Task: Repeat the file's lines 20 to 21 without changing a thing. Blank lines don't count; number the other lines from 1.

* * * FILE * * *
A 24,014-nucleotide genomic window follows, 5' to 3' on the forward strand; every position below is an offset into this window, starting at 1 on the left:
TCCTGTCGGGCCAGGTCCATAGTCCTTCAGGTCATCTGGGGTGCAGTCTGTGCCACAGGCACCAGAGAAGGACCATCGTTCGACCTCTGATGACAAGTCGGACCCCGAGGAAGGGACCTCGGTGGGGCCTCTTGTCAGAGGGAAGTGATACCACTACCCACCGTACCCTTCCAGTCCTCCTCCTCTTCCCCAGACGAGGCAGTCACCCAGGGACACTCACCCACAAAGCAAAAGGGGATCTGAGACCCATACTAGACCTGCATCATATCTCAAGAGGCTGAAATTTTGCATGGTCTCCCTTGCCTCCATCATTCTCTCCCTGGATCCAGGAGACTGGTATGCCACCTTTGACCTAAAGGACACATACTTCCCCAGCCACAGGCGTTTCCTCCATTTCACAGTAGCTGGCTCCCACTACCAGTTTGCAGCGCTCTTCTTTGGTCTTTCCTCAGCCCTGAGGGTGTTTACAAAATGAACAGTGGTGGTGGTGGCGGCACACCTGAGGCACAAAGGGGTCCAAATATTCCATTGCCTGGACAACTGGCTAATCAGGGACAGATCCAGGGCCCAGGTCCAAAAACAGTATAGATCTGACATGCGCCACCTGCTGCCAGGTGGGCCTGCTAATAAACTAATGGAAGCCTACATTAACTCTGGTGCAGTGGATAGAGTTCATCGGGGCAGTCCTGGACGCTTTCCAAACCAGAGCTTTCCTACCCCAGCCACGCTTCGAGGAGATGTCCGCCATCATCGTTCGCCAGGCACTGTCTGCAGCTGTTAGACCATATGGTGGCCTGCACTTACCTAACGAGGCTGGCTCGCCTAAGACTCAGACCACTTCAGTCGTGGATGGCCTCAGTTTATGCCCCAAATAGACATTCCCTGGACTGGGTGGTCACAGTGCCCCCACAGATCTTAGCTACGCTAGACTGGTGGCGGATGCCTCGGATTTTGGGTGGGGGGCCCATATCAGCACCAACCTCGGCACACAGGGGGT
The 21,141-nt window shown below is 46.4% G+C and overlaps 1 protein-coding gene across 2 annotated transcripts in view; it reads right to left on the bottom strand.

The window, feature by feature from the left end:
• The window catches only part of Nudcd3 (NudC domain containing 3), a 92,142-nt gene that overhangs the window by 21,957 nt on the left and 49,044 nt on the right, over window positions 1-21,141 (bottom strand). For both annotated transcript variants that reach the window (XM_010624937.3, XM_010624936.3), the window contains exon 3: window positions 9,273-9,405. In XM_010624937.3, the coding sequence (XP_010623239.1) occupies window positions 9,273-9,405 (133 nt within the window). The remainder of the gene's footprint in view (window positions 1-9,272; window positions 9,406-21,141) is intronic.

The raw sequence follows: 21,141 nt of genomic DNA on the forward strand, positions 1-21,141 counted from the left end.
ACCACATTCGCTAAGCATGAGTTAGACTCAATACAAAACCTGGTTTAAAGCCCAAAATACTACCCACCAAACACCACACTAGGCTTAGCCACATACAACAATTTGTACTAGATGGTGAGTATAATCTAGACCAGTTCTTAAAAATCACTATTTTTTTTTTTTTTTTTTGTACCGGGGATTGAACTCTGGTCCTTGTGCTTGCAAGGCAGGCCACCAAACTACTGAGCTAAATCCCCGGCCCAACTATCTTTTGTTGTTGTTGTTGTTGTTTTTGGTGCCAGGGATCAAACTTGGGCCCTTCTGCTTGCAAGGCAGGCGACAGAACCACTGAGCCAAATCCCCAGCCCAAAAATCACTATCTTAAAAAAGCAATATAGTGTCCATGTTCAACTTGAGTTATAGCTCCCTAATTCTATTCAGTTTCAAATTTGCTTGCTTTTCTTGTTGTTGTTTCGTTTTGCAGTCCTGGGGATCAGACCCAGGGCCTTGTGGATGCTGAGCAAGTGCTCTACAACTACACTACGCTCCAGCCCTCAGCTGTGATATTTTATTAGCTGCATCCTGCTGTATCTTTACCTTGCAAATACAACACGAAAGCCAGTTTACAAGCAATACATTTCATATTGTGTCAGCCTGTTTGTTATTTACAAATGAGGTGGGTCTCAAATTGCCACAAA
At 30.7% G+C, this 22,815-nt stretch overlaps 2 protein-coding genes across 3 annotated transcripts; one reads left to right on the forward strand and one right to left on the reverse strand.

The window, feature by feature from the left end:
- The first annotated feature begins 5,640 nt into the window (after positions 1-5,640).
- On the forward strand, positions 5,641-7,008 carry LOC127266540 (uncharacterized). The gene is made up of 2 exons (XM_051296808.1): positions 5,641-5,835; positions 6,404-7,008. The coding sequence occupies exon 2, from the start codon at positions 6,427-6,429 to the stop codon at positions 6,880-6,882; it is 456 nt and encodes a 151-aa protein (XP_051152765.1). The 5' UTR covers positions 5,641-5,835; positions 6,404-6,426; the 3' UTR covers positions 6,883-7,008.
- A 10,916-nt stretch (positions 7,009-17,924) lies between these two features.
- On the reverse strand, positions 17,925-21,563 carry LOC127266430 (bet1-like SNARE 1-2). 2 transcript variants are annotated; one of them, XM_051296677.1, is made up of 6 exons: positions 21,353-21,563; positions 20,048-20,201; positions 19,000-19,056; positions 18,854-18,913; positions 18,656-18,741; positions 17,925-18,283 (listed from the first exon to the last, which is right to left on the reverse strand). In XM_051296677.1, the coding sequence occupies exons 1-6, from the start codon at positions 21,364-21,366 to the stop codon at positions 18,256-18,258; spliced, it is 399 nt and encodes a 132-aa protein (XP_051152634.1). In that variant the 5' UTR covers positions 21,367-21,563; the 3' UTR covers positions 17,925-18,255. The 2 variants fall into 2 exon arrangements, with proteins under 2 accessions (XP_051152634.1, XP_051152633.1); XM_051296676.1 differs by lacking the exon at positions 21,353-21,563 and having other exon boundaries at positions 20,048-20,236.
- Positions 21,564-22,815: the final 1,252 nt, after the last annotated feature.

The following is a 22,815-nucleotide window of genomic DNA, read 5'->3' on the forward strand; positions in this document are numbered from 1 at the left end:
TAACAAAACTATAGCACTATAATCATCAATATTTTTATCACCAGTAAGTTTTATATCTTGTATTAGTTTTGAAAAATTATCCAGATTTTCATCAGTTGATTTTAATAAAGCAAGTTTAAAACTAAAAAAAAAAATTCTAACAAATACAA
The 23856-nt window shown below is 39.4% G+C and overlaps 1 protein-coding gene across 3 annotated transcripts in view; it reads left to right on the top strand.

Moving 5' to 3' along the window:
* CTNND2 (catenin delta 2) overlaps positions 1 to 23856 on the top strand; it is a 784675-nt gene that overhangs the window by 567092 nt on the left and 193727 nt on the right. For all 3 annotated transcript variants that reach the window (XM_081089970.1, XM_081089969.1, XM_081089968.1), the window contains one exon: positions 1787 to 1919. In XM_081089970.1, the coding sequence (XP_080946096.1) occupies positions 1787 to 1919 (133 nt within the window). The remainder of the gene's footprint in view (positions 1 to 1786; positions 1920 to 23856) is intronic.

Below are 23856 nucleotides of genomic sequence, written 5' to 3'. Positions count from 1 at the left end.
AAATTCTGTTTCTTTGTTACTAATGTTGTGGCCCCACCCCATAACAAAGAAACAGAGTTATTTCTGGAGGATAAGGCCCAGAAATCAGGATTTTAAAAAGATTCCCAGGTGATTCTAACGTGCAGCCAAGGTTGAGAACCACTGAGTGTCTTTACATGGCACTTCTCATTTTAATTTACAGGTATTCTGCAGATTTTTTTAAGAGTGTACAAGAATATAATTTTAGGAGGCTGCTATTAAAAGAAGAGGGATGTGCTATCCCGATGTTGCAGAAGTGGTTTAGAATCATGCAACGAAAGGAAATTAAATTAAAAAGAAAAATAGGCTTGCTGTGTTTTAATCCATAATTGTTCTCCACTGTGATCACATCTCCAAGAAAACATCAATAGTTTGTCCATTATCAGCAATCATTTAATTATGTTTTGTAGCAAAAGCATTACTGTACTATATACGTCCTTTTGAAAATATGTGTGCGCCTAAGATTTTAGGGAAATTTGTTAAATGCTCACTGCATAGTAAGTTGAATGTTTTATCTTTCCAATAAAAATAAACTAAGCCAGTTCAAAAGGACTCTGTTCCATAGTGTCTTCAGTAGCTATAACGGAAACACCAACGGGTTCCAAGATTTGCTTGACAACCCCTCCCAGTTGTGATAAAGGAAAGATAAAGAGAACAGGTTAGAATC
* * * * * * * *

Below are 23856 nucleotides of genomic sequence, written 5' to 3'. Positions count from 1 at the left end.
AAATTCTGTTTCTTTGTTACTAATGTTGTGGCCCCACCCCATAACAAAGAAACAGAGTTATTTCTGGAGGATAAGGCCCAGAAATCAGGATTTTAAAAAGATTCCCAGGTGATTCTAACGTGCAGCCAAGGTTGAGAACCACTGAGTGTCTTTACATGGCACTTCTCATTTTAATTTACAGGTATTCTGCAGATTTTTTTAAGAGTGTACAAGAATATAATTTTAGGAGGCTGCTATTAAAAGAAGAGGGATGTGCTATCCCGATGTTGCAGAAGTGGTTTAGAATCATGCAACGAAAGGAAATTAAATTAAAAAGAAAAATAGGCTTGCTGTGTTTTAATCCATAATTGTTCTCCACTGTGATCACATCTCCAAGAAAACATCAATAGTTTGTCCATTATCAGCAATCATTTAATTATGTTTTGTAGCAAAAGCATTACTGTACTATATACGTCCTTTTGAAAATATGTGTGCGCCTAAGATTTTAGGGAAATTTGTTAAATGCTCACTGCATAGTAAGTTGAATGTTTTATCTTTCCAATAAAAATAAACTAAGCCAGTTCAAAAGGACTCTGTTCCATAGTGTCTTCAGTAGCTATAACGGAAACACCAACGGGTTCCAAGATTTGCTTGACAACCCCTCCCAGTTGTGATAAAGGAAAGATAAAGAGAACAGGTTAGAATC